PRESIDENT SIGNS ACA EXECUTIVE ORDER AND IMMEDIATELY FOLLOWS WITH ANOTHER BIG ANNOUNCEMENT ON ACA

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On Oct. 12, 2017, President Trump signed an executive order intended to change certain rules under the ACA, expanding access to association health plans, health reimbursement arrangements (HRAs) and short-term, limited-duration insurance. The executive order does not make any changes to existing regulations, but directs federal agencies to consider new regulations or guidance to implement the order’s policies. This Health Care Bulletin provides an overview of the executive order.  Click the attached document to continue reading…

President Signs Executive Order Designed to Change ACA Rules

On Oct. 12, 2017, the White House announced that it will no longer reimburse insurers for cost-sharing reductions made available to low-income individuals through the Exchanges under the Affordable Care Act (ACA), effective immediately. Because Congress did not pass an appropriation for this expense, the Trump administration has taken the position that it cannot lawfully make the cost-sharing reduction payments.

This decision follows the U.S. House of Representatives’ position in a lawsuit it filed against the Obama administration in 2014 challenging the federal government’s authority to fund these cost-sharing reductions. Click the attached document to continue reading…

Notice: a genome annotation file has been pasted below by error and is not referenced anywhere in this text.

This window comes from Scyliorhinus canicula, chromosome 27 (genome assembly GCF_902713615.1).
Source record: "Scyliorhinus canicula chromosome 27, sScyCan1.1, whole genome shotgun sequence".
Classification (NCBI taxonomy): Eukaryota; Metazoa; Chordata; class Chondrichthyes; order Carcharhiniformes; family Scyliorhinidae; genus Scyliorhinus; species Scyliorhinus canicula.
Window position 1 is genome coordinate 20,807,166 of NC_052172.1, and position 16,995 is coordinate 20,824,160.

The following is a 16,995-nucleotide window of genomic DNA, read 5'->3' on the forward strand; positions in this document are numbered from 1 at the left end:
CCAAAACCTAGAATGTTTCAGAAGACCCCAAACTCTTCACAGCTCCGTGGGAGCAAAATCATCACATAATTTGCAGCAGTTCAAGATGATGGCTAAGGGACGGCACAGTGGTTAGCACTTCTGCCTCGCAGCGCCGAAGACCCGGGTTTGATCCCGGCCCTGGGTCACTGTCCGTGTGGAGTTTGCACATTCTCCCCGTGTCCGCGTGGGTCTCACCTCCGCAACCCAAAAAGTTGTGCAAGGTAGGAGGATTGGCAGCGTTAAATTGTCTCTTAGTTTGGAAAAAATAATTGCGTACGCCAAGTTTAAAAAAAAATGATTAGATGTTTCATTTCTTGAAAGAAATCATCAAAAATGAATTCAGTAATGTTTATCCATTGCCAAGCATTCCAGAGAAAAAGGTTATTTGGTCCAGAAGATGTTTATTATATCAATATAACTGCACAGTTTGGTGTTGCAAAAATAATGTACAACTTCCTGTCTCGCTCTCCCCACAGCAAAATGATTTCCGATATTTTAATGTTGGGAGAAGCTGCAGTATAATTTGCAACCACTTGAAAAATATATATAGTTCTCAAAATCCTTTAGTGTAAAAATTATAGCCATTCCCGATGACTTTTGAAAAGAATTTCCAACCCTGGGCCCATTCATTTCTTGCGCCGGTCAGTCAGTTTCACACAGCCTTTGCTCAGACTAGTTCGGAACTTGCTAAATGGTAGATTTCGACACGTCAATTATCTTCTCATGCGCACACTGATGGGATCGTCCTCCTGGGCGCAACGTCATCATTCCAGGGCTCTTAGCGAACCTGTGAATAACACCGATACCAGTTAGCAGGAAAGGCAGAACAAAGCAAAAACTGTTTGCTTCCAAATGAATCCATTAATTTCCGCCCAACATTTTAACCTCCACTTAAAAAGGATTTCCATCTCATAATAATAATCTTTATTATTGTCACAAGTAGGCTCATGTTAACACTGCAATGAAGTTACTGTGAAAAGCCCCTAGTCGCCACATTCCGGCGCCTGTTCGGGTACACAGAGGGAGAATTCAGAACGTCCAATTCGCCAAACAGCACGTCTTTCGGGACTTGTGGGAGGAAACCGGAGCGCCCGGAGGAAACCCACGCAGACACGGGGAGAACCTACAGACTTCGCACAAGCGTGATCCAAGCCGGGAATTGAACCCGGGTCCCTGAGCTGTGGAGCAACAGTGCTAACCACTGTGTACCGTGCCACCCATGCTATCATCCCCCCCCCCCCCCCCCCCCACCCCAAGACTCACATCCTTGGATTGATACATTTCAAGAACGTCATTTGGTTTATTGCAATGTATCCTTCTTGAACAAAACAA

White House Announces ACA Subsidies Will End 10-13-17

Do You Really Need Cyber Liability Insurance? – Forbes

A recent survey by Chubb Group of Insurance Companies found that 65 percent of public companies forego cyber insurance – even though they identify cyber risk as their number one concern. Meanwhile, a quarter of those surveyed are expecting a cyber breach in the coming year, and 71 percent have cyber breach response plans in place.

Ostensibly, high-profile and high-risk companies may appear to be at greater risk, but small-to-medium sized businesses are not immune. According to a recent study by the U.S. Secret Service and Verizon Communications, Inc., over 72 percent of all data breaches occurred in SMB businesses. The average cost of a breach? Over five million dollars, according to most financial analysts. Bottom line is we are all at risk.

via Do You Really Need Cyber Liability Insurance? – Forbes.